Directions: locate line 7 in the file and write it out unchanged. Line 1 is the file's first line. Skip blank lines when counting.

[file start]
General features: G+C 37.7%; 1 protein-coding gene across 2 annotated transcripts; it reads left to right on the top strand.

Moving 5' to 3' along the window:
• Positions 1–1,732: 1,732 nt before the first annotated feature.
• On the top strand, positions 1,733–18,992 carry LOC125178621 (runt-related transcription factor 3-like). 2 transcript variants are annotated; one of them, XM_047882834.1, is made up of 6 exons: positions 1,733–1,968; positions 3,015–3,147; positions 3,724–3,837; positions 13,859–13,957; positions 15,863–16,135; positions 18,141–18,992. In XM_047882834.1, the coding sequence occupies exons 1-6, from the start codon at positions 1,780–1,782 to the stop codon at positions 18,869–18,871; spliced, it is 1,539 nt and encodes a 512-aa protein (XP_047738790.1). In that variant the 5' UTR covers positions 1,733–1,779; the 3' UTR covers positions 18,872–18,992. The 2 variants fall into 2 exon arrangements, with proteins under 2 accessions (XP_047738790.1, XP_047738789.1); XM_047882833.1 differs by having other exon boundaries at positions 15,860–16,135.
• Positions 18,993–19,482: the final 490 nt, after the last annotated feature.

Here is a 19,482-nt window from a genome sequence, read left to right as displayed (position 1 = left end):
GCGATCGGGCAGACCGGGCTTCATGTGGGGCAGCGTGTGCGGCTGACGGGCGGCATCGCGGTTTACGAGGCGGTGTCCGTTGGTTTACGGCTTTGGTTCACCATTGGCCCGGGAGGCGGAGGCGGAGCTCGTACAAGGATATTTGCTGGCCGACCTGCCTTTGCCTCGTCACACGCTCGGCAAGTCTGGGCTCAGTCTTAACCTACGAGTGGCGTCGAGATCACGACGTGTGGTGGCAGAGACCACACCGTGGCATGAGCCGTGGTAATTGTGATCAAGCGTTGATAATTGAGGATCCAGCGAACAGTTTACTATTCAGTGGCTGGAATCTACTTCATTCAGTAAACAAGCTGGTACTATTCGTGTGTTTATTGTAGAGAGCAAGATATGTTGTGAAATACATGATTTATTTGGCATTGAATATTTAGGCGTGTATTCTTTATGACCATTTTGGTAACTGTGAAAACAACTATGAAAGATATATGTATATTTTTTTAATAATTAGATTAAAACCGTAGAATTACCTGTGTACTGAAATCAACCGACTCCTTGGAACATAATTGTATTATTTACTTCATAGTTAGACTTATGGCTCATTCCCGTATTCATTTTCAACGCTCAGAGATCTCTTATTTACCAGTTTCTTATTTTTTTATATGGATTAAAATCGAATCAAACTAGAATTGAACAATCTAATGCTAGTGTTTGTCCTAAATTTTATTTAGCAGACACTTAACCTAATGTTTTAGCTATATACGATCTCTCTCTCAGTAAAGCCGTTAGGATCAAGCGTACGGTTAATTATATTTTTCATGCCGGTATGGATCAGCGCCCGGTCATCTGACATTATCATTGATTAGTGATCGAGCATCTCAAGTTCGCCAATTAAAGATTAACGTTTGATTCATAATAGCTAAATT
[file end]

GCGATCGGGCAGACCGGGCTTCATGTGGGGCAGCGTGTGCGGCTGACGGGCGGCATCGCGGTTTACGAGGCGGTGTCCGTTGGTTTACGGCTTTGGTTCACCATTGGCCCGGGAGGCGGAGGCGGAGCTCGTACAAGGATATTTGCTGGCCGACCTGCCTTTGCCTCGTCACACGCTCGGCAAGTCTGGGCTCAGTCTTAACCTACGAGTGGCGTCGAGATCACGACGTGTGGTGGCAGAGACCACACCGTGGCATGAGCCGTGGTAATTGTGATCAAGCGTTGATAATTGAGGATCCAGCGAACAGTTTACTATTCAGTGGCTGGAATCTACTTCATTCAGTAAACAAGCTGGTACTATTCGTGTGTTTATTGTAGAGAGCAAGATATGTTGTGAAATACATGATTTATTTGGCATTGAATATTTAGGCGTGTATTCTTTATGACCATTTTGGTAACTGTGAAAACAACTATGAAAGATATATGTATATTTTTTTAATAATTAGATTAAAACCGTAGAATTACCTGTGTACTGAAATCAACCGACTCCTTGGAACATAATTGTATTATTTACTTCATAGTTAGACTTATGGCTCATTCCCGTATTCATTTTCAACGCTCAGAGATCTCTTATTTACCAGTTTCTTATTTTTTTATATGGATTAAAATCGAATCAAACTAGAATTGAACAATCTAATGCTAGTGTTTGTCCTAAATTTTATTTAGCAGACACTTAACCTAATGTTTTAGCTATATACGATCTCTCTCTCAGTAAAGCCGTTAGGATCAAGCGTACGGTTAATTATATTTTTCATGCCGGTATGGATCAGCGCCCGGTCATCTGACATTATCATTGATTAGTGATCGAGCATCTCAAGTTCGCCAATTAAAGATTAACGTTTGATTCATAATAGCTAAATT